Distinguished Nuclear Policy Lecture Series featuring Rose Gottemoeller 27 October at FRIB Laboratory

11 October 2023

Rose Gottemoeller, former Deputy General Secretary of the North Atlantic Treaty Organization (NATO), will give a lecture titled “The War in Ukraine: Russia’s Approach and Implications for Defense and Security Policy” on 27 October at the FRIB Laboratory. Gottemoeller’s lecture is part of MSU’s Distinguished Nuclear Policy Lecture series.

The “The War in Ukraine: Russia’s Approach and Implications for Defense and Security Policy” abstract states: "The war in Ukraine has seen both an unprecedented degree of nuclear saber-rattling from the Kremlin and a surge in military technology innovation. The irony is that as Putin and his coterie threaten nuclear holocaust with a technology that is nearly 100 years old, the Ukrainians have shown a remarkable ability to innovate, using off-the-shelf technology and their command of rocket science to shape the fight to their advantage. This interplay of old and new holds a number of risks for both combatants: they are walking a thin line between deterring each other and achieving their military objectives. Rose Gottemoeller will talk about the future implications of these dynamics for defense and security policy.”

Gottemoeller is a lecturer at Stanford University's Freeman Spogli Institute for International Studies and Research Fellow at the Hoover Institution. From 2016 to 2019, she was the Deputy Secretary General of NATO, where she helped to drive forward NATO’s adaptation to new security challenges in Europe and in the fight against terrorism.  Prior to NATO, she served for nearly five years as the Under Secretary for Arms Control and International Security at the U.S. Department of State, advising the Secretary of State on arms control, nonproliferation, and political-military affairs. While Assistant Secretary of State for Arms Control, Verification and Compliance in 2009 and 2010, she was the chief U.S. negotiator of the New Strategic Arms Reduction Treaty (New START) with the Russian Federation.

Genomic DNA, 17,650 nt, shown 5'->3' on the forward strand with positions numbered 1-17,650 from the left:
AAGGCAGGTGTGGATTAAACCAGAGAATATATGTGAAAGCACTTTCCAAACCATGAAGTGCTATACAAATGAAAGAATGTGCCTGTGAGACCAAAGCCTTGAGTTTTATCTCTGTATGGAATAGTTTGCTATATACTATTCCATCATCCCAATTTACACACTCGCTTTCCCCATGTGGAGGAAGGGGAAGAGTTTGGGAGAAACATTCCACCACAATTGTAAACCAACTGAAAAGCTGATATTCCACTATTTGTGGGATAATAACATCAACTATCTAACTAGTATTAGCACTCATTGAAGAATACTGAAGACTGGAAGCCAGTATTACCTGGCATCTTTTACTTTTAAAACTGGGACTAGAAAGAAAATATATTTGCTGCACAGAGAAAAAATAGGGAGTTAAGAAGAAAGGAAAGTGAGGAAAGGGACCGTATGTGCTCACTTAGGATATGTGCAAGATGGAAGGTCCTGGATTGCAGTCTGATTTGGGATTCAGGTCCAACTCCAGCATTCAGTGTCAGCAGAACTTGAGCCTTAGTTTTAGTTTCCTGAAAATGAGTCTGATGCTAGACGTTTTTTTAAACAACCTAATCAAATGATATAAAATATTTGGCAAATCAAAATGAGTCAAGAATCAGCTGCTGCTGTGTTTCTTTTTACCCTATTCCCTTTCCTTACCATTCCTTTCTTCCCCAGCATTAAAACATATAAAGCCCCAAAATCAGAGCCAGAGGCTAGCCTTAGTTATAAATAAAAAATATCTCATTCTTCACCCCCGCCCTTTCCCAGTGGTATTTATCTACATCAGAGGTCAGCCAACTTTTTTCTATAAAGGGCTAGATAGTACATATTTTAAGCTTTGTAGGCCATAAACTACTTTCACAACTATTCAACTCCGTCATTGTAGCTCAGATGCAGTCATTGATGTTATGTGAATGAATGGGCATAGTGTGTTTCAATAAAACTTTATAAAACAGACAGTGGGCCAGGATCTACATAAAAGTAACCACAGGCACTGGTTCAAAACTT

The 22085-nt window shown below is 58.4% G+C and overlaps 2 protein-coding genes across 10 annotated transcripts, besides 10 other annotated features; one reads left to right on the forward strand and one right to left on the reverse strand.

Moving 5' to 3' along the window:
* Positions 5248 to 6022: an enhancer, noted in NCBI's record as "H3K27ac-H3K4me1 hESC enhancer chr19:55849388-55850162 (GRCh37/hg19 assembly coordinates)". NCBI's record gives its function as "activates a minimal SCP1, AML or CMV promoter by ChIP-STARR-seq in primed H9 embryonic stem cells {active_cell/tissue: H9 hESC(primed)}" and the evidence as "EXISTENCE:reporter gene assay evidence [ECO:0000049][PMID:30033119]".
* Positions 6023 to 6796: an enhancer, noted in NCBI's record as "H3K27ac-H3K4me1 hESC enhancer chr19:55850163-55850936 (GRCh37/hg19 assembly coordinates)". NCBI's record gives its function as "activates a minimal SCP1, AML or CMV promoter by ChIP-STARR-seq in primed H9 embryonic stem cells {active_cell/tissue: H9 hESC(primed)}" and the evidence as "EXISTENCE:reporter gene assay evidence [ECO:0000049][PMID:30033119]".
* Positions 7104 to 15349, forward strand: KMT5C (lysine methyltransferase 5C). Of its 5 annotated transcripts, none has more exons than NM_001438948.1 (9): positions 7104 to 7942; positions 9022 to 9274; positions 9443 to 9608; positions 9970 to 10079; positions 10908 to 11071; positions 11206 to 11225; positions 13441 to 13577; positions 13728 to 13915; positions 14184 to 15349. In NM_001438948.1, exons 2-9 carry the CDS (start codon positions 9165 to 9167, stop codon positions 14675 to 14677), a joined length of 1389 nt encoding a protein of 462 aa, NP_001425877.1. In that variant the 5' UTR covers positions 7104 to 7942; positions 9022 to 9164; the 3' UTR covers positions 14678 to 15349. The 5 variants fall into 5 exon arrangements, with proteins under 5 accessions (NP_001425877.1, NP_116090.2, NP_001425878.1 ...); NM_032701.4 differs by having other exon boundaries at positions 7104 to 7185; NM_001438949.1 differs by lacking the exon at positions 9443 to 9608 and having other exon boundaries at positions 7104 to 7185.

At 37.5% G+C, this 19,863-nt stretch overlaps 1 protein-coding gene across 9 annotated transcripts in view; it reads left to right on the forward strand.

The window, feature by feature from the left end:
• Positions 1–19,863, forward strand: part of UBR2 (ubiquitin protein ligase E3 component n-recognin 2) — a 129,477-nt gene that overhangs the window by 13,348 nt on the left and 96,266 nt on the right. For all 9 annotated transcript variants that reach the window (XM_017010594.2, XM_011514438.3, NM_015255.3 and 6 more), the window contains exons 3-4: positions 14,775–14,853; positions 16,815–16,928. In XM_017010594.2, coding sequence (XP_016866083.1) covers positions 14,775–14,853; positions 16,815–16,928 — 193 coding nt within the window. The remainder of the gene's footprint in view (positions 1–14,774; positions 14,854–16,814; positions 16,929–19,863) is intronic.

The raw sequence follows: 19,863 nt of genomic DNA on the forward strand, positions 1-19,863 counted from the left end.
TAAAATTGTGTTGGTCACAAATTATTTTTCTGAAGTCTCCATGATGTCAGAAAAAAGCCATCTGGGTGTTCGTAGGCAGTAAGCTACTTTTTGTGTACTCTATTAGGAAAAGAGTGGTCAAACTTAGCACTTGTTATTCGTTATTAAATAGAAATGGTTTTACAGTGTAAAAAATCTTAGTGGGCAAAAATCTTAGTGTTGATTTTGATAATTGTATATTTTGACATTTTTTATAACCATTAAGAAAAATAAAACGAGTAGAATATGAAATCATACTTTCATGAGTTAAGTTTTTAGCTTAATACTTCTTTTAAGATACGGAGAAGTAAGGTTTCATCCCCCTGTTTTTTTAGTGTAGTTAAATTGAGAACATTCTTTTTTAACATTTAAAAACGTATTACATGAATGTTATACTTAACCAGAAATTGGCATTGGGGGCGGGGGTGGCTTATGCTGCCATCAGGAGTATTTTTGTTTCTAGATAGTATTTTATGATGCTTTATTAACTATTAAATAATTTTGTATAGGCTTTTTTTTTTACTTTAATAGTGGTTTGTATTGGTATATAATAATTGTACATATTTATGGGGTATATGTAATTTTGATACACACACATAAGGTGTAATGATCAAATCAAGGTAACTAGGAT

Prior to her government service, she was a senior associate with the Carnegie Endowment for International Peace, with joint appointments to the Nonproliferation and Russia programs. She served as the director of the Carnegie Moscow Center from 2006 to 2008, and is currently a nonresident fellow in Carnegie's Nuclear Policy Program. She is also a research fellow at the Hoover Institution.

At Stanford, Gottemoeller teaches and mentors students in the Ford Dorsey Master’s in International Policy program and the Center for International Security and Cooperation (CISAC) Honors program; contributes to policy research and outreach activities; and convenes workshops, seminars and other events relating to her areas of expertise, including nuclear security, Russian relations, the NATO alliance, European Union cooperation and non-proliferation.

Gottemoeller will speak at a lecture starting at 5 p.m. on Friday, 27 October, in room 1300 at the FRIB Laboratory (640 S. Shaw Lane). There will be a special reception immediately preceding the lecture in the area outside of room 1300.

The Distinguished Nuclear Policy Lecture series is a partnership between Michigan State University’s James Madison College and FRIB that brings global policy experts to campus for talks about the political and scientific communities. This lecture series brings together experts and scholars from diverse backgrounds to discuss issues related to nuclear policy, arms control, and non-proliferation. The lectures provide insights, analysis, and perspectives on the current challenges and opportunities in the evolving field of nuclear policy.